The holidays bring busy schedules full of fun, family, and long evenings out.


They can also leave you feeling tired, worn out, and needing some recovery time. It’s why a lot of people can’t make it into the studio during the holiday season.


But that’s also why it’s a smart idea to have some go-to yoga poses in your back pocket.


So your practice doesn’t have to suffer the consequences of one too many nogs…


The restorative poses we suggest here (demonstrated by our own Margo Peña) relax the mind and target the major muscles of the body. They’re gentle but effective.


This routine can be done for 30 minutes or so in the morning or evening (or whenever you can!). Preferably two or more hours from food.

Yoga Gives You Stability When Your Life Gets Hectic


A little yoga pays off for your wellbeing.


Just two 90-minute sessions a week is shown to significantly lower cortisol (the stress hormone) in the bloodstream.


But remember you overcommiters out there: be realistic and don’t set the bar too high for your home practice.


You don’t need to do a full class every day at home. 30 minutes of yoga is better than nothing and will keep your body limber and your studio practice on track.


And don’t forget to do some meditation.


Researchers found that people who regularly meditated at home had less psychological stress, slept better, and rated their health better than those who didn’t meditate.


Do a short meditation after this sequence for added effect!

The Sequence: 7 Restorative Yoga Poses for Whole Body Relaxation

Caution: These poses may not be appropriate for everyone. Listen to your body. Stop if you feel pain, are injured, have doubt, or are unable to perform a pose. Consult your health care provider before practicing and get assistance from a qualified instructor at the studio.

Restorative Yoga at Longevita Pilates & Yoga Studio



1. Marjariasna + Bitilasana (Cat + Cow Poses)

  • Come into tabletop position, face looking toward the floor with your hands under your shoulders and your knees hip-width apart under your hips.
  • On the inhale, lift your chin and look forward. Push your tailbone up and your navel down for a light backbend.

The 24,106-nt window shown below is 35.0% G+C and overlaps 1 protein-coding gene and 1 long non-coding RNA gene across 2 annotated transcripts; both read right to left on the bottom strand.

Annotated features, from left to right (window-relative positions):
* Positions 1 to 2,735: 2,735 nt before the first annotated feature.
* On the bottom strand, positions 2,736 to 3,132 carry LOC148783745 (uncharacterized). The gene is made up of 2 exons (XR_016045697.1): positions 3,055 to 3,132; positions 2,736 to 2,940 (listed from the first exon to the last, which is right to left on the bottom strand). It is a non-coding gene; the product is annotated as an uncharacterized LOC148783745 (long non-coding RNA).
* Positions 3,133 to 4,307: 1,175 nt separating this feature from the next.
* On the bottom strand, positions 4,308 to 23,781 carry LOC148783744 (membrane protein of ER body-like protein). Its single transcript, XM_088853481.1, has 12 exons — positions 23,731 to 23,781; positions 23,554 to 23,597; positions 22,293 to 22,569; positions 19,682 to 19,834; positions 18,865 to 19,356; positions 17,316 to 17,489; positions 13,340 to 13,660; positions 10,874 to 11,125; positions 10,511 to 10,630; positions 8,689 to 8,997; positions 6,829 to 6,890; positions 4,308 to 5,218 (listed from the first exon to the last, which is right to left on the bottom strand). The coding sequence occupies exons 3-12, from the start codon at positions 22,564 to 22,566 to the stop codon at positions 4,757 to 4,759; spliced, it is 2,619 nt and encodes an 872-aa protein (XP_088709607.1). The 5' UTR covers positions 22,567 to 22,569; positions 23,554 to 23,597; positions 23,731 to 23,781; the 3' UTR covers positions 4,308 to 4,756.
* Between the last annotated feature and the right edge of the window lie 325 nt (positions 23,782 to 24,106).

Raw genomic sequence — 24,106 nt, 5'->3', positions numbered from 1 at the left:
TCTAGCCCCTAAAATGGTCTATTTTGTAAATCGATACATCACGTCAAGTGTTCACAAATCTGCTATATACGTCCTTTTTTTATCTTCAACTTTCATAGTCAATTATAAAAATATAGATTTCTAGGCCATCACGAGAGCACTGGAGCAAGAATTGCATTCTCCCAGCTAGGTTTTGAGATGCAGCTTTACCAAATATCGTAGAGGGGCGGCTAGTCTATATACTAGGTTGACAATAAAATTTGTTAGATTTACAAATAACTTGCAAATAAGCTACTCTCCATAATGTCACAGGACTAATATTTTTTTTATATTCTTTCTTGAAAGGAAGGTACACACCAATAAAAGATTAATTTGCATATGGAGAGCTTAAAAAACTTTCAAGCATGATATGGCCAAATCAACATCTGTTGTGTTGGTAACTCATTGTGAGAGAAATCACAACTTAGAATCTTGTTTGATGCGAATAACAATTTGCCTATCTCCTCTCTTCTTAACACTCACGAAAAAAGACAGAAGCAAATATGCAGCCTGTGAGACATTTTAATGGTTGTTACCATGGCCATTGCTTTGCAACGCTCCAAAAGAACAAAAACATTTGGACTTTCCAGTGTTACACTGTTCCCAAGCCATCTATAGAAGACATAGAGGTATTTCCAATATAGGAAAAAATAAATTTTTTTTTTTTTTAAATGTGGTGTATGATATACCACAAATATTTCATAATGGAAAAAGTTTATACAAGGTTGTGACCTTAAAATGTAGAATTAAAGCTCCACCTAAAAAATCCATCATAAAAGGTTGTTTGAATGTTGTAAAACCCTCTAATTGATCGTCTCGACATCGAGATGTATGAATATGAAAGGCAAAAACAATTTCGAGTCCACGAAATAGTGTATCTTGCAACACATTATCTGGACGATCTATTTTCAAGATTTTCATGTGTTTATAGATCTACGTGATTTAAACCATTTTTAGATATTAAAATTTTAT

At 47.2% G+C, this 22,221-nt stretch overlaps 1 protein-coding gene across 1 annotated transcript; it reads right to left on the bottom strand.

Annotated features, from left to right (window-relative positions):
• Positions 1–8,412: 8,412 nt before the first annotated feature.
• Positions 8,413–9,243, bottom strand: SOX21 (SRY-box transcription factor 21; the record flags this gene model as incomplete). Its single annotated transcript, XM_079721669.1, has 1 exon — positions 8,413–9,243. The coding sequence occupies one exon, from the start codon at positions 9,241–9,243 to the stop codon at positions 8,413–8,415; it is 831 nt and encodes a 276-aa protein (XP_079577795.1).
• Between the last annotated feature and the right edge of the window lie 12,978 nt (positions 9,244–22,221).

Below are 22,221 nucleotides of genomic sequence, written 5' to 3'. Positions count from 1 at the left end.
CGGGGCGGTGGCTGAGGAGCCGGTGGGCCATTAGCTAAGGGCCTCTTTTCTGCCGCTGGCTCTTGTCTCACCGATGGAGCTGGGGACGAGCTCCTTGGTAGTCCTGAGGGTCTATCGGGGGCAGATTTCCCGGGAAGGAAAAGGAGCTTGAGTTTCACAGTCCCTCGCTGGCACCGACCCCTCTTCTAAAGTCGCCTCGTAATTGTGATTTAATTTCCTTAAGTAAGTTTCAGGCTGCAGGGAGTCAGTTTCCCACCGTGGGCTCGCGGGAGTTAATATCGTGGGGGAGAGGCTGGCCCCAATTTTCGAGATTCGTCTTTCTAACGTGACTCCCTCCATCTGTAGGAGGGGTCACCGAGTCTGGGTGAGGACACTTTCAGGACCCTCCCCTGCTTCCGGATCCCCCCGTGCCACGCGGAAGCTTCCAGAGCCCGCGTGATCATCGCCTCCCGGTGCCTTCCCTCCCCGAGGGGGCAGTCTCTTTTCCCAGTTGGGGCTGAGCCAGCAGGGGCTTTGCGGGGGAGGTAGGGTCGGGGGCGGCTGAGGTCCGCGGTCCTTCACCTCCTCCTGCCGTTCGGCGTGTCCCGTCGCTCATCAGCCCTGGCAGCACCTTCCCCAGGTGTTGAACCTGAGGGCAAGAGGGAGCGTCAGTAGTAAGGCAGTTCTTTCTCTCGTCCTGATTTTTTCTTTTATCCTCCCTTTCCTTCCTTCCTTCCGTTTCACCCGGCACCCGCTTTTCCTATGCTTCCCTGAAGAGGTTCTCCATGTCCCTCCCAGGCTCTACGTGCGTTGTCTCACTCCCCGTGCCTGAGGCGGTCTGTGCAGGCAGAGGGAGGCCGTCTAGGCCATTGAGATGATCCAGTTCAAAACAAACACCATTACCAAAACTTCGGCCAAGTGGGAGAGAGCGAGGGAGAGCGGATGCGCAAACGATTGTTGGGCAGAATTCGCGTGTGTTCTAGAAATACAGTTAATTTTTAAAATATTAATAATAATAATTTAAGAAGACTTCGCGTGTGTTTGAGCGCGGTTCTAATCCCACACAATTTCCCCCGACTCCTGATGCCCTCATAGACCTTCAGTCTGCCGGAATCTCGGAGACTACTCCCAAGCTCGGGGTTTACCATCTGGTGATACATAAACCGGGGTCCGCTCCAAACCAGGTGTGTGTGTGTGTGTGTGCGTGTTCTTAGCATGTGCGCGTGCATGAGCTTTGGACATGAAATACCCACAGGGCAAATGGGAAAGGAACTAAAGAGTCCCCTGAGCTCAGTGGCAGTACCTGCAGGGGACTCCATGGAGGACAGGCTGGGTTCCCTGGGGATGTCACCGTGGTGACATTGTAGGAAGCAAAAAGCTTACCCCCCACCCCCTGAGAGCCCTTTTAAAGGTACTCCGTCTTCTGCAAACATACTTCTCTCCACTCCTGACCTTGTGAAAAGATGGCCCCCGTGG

• On the exhale, bring your chin to your chest, pushing your abs toward your spine, arching your back as much as you can.
  • Come back to a neutral and relaxed tabletop position.
  • Repeat 10 times.

Restorative Yoga at Longevita Pilates & Yoga Studio


2. Salamba Baddha Konasana (Supported Reclined Butterfly/Cobbler’s Pose)

  • Come to a seated position in Baddha Konasana (Bound Angle/Butterfly). Start with your legs straight out in front of you. Slowly bend your knees to bring the soles of your feet together.
  • Exhale and recline over a support — like a rolled blanket, bolster, or firm pillows — positioned at your low back.
  • Position two pillows or yoga blocks under your thighs to support your hips and let your weight fall into them.
  • Let your head relax onto another support under your head, if you’d like. Lay your arms by your sides, palms facing up.
  • Breathe gently and deeply into your belly and let your body rest into the supports.
  • Stay here for a few minutes — start with 2 or 3 minutes and work up to 10 or more.
  • Roll on to either side, rest for several breaths, then come to a seated position.

Restorative Yoga at Longevita Pilates & Yoga Studio


3. Salamba Supta Virasana (Supported Reclined Hero’s Pose)

  • Come to sitting on your heels. If you are unable to sit on your heels keep your legs out straight.
  • Position bolsters behind you like a staircase. Keep them close to your tailbone.
  • Sink your buttocks between your ankles.
  • Recline and drape your back over the bolsters. Keep your knees parallel and close to the ground — do NOT let your knees splay out to the sides.
  • Let your arms come out to your sides at an angle that feels comfortable.